United States v. Anderson
United States Court of Appeals for the District of Columbia Circuit
509 F.2d 312 (1974)
Cyrus Anderson (defendant) was a registered lobbyist for the mail-order company Spiegel, Inc. (defendant). Anderson met with Daniel Brewster (defendant), a U.S. senator and member of the Senate post-office committee, advised Brewster of Spiegel’s opposition to postal-rate increases, and gave Brewster an envelope containing cash. After a bill was introduced seeking postal-rate increases, Brewster received additional payments from Spiegel through a fictitious political committee. Anderson was charged with bribing Brewster with the intent to influence his actions on postal-rate legislation. Brewster was indicted for accepting bribes. The court instructed the jury on the corrupt-intent element of bribery and the legality of making campaign contributions based on a candidate’s position on legislation. The court refused to give Anderson’s requested instructions that (1) it is not corrupt to attempt to influence a legislator or for a senator to be influenced in his actions on legislation and (2) that the only legal restriction on a lobbyist, who is paid to get legislation passed or defeated, is proper registration. Anderson was convicted. Brewster was acquitted of bribery but convicted for unlawfully receiving gratuities. On appeal, Anderson argued that the district court erred in not giving his requested instructions and that the verdicts were fatally inconsistent.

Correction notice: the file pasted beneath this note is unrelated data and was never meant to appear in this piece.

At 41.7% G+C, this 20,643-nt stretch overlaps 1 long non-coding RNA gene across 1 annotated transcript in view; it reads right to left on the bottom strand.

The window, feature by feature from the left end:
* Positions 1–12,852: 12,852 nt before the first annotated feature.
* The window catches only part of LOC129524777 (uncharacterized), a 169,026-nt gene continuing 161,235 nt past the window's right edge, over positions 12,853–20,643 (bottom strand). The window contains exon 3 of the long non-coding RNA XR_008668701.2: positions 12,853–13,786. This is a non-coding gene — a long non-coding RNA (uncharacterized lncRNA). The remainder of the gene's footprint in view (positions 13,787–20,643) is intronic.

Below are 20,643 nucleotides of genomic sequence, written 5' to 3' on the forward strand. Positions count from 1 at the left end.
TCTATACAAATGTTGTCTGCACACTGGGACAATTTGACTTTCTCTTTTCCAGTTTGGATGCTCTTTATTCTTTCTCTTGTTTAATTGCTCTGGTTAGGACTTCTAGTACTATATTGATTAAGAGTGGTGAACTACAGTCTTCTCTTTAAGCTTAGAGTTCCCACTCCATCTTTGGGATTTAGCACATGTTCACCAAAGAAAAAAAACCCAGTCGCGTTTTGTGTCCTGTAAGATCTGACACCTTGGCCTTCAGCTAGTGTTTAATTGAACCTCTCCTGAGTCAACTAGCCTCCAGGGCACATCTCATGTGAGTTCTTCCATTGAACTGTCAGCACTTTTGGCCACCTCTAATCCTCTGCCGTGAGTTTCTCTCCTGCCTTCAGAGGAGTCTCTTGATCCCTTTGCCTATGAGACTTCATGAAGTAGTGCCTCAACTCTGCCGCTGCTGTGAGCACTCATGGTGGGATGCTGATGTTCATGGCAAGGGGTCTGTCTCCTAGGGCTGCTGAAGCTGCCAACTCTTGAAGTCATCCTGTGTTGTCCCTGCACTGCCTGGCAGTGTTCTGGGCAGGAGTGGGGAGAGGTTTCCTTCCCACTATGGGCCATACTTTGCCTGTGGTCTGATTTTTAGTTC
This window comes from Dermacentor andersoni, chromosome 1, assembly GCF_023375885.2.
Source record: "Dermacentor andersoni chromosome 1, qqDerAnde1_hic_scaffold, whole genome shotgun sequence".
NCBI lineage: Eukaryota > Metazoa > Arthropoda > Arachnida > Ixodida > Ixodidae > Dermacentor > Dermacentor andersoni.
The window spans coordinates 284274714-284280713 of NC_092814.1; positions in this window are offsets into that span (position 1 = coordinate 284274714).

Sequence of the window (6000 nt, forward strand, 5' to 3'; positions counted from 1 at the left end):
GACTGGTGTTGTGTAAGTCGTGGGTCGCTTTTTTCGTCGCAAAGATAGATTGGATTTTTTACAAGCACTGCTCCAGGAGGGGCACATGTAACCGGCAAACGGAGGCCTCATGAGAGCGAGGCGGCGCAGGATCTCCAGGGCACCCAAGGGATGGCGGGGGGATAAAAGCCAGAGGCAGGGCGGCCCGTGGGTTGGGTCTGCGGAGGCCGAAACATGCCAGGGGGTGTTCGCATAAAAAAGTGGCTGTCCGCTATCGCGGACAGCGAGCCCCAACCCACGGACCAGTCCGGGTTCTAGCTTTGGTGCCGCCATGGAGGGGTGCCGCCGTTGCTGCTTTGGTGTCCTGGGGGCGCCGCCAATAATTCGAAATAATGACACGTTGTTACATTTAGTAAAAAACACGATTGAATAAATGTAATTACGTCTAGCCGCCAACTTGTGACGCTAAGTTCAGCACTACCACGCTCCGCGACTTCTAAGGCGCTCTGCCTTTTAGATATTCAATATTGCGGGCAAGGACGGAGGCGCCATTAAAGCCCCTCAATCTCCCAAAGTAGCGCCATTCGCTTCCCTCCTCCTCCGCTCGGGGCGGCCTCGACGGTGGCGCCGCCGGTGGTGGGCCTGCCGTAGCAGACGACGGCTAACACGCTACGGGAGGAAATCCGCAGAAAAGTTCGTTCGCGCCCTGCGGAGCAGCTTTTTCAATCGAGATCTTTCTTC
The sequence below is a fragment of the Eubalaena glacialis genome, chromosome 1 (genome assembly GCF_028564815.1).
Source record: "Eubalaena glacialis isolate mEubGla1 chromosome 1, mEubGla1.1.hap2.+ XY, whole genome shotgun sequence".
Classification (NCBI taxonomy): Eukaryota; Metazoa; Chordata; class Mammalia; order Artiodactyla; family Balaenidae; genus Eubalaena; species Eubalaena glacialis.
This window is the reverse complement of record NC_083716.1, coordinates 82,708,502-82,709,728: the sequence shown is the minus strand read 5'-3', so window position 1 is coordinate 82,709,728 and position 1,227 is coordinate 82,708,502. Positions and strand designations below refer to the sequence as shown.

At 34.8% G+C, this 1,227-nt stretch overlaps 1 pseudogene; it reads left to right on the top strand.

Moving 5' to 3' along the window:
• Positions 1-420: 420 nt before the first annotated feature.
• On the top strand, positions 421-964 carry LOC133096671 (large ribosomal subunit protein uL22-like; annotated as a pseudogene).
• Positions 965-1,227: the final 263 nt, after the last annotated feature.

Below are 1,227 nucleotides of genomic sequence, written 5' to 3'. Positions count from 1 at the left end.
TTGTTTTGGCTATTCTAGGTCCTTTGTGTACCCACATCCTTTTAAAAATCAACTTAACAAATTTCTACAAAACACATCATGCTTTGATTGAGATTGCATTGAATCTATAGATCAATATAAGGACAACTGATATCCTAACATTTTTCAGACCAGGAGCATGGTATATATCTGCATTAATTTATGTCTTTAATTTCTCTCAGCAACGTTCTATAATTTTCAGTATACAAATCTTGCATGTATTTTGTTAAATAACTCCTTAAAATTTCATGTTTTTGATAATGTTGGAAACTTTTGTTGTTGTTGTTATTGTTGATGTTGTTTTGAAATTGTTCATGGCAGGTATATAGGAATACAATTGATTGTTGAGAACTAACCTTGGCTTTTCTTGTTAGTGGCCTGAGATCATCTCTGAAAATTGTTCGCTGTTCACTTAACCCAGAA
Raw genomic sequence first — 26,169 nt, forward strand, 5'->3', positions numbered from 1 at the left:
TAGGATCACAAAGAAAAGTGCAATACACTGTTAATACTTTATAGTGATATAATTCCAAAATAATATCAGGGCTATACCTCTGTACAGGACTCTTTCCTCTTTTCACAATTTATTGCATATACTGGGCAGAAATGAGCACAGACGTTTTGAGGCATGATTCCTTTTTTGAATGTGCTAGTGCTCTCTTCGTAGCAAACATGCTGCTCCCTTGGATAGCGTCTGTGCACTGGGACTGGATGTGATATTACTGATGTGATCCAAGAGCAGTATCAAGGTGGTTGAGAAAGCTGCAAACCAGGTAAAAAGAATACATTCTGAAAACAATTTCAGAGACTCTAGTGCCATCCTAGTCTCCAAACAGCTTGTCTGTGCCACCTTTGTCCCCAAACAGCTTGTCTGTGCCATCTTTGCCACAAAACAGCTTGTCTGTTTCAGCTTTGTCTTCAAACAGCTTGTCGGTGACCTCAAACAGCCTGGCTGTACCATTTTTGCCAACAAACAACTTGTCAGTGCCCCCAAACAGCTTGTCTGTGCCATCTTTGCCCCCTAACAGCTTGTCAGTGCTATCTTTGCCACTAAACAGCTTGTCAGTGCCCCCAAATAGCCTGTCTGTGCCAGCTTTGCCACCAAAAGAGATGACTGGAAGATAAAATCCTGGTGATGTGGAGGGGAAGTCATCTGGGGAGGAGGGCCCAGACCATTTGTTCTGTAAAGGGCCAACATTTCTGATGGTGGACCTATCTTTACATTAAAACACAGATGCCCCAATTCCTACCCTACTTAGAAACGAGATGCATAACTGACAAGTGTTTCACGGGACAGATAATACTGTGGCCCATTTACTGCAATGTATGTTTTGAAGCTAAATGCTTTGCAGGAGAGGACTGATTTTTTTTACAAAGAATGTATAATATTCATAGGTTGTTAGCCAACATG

Rule of Law
Holding and Reasoning (Robinson III, J.)
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